Chapter 11. Windows APIs

The Windows API has a bad rap among many Access programmers who think it's too hard to figure out, too hard to call, or just plain mysterious. We're here to prove that none of these is the case?even if you've never seen the Windows API programmer's reference, you can use the Windows API, given some help. In this chapter, we'll present some interesting uses of the Windows API from within Access, with example forms and modules for each solution. In most cases, using these in your own applications entails little more than simply importing a module or two and then calling the functions. We've divided the solutions in this chapter into three broad categories, as follows:

The Windows user interface

You'll learn how to remove a form's system menu, how to maximize and minimize buttons at runtime, and how to draw attention to a specific form by flashing its titlebar or icon. We'll discuss language-independent classification of keypresses, so you can monitor exactly what keys have been pressed. We'll also show how to restrict mouse movement to a specific area on the screen.

The Windows shell

You'll learn how to have asynchronous code run another program and pause until the other program is done before continuing. We'll demonstrate a method for shutting down Windows under program control and show you all the options of the associated API functions. You'll learn to find and run an application, given an associated data file, and how to determine if the application is already running. You'll see how to retrieve a list of all open top-level windows (generally, one per application) and how to close a window from your VBA code.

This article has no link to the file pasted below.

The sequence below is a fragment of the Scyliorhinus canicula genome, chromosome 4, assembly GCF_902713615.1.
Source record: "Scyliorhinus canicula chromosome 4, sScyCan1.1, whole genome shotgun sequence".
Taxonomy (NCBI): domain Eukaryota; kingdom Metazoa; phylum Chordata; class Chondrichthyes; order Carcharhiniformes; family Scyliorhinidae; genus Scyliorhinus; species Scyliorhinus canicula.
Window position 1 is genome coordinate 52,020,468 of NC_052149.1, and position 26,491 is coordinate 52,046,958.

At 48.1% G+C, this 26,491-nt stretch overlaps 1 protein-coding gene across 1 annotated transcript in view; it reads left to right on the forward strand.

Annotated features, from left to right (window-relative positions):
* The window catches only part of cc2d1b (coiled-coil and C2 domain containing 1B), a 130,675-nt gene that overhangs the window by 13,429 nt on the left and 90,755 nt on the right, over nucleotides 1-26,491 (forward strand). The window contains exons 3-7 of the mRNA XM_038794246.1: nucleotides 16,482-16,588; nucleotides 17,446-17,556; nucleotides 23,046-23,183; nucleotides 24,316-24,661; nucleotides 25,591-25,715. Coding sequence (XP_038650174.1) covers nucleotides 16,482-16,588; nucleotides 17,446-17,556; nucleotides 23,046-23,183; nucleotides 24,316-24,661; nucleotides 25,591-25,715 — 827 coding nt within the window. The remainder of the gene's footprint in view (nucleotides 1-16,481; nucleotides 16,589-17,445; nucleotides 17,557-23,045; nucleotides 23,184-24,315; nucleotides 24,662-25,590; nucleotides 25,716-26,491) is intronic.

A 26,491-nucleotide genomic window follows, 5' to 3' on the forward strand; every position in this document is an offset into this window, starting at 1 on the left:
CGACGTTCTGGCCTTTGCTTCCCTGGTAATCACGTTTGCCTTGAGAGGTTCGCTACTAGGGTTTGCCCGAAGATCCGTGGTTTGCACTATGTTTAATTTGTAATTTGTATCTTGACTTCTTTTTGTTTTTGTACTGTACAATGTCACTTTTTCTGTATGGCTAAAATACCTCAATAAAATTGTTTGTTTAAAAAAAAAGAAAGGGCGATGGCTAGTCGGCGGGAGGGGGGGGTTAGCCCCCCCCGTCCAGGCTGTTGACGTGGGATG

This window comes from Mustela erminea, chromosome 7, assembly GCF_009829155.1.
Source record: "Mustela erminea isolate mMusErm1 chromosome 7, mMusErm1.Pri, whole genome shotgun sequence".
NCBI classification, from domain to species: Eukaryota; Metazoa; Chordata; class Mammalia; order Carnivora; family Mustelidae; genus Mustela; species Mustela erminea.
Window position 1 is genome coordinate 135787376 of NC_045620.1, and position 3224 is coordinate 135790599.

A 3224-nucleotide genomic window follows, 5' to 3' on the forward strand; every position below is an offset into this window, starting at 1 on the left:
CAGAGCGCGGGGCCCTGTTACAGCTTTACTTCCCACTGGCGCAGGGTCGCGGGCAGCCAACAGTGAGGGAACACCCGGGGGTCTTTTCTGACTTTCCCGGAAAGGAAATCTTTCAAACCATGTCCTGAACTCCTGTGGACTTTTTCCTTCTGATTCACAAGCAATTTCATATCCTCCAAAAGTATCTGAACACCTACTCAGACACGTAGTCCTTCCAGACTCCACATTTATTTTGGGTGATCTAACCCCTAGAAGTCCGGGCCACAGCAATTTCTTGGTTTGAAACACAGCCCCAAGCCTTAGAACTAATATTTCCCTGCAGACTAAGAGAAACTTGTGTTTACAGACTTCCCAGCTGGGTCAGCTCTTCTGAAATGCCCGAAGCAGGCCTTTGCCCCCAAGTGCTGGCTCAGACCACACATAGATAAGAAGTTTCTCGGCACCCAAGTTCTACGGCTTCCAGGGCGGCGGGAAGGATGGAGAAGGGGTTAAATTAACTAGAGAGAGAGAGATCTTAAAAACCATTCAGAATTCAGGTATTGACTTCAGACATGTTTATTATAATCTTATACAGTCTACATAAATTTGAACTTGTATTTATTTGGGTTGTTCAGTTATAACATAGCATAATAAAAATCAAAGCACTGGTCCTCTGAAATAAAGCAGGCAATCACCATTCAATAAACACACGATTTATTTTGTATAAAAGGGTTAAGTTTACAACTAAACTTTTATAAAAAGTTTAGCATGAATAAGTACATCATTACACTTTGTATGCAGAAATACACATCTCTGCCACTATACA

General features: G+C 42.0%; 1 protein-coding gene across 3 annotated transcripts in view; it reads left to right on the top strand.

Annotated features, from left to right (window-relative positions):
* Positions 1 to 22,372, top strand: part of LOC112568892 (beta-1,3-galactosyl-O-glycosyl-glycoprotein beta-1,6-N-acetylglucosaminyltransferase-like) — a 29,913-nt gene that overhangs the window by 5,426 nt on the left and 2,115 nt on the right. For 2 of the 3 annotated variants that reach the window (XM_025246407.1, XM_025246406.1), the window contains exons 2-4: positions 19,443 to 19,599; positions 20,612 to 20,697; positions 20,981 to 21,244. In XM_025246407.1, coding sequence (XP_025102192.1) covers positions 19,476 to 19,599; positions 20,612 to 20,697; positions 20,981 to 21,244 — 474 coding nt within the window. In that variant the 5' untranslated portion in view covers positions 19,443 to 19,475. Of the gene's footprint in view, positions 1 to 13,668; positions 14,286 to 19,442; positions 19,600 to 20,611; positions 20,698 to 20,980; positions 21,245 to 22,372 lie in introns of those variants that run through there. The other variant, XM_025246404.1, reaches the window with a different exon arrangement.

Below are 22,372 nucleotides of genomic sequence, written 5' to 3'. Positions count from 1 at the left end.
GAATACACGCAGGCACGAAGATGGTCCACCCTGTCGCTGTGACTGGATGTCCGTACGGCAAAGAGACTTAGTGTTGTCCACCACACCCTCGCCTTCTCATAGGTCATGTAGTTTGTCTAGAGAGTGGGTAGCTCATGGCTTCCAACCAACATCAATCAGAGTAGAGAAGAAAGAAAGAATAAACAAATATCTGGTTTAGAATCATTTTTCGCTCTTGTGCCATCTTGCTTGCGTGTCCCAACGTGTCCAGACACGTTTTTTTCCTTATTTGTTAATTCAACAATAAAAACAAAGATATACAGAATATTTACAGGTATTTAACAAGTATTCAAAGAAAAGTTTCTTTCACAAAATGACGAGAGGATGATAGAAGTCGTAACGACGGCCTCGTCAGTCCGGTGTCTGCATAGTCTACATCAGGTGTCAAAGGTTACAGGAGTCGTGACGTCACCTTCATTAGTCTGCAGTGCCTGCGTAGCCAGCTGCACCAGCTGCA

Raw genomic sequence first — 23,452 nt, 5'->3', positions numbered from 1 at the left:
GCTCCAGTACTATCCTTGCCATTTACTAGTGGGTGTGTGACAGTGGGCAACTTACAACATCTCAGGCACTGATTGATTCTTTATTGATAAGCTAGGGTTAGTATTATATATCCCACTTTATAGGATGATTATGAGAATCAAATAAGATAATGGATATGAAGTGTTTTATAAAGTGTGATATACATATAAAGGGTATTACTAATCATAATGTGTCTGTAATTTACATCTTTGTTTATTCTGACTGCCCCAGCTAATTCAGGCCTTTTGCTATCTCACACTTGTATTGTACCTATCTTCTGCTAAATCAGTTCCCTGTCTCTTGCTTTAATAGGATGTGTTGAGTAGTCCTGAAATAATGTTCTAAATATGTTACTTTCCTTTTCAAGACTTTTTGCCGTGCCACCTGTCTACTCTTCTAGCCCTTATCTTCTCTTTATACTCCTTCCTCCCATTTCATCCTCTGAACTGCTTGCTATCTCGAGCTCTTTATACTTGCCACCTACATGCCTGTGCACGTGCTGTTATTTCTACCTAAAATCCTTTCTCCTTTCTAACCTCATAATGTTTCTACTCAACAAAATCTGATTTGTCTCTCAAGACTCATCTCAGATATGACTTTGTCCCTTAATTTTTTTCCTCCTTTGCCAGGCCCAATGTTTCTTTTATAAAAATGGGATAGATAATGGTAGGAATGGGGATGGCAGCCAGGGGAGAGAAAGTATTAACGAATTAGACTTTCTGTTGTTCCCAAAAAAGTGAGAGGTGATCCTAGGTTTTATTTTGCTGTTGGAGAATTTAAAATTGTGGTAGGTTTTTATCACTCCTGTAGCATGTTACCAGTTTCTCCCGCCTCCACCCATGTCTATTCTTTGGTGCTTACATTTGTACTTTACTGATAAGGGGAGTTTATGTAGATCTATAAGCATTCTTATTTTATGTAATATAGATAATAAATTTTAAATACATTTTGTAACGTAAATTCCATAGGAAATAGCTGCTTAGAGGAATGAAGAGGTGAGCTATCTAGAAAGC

Files, drives, and hardware

You'll learn how to set file date and time stamp information, which is useful if you're moving files around from within applications or making backups based on dates. You'll also learn how to retrieve information about your disk drives, hardware, and the current Windows environment as well as how to connect and disconnect from remote network devices programmatically or using standard dialogs.

Most of the solutions in this chapter instruct you to import one or more modules from the example databases. In each case, the module contains the Windows API user-defined types and function declarations you need for the example. If you've already imported a module with the specified name for a previous solution, you can skip it, since all modules with matching names contain the same code.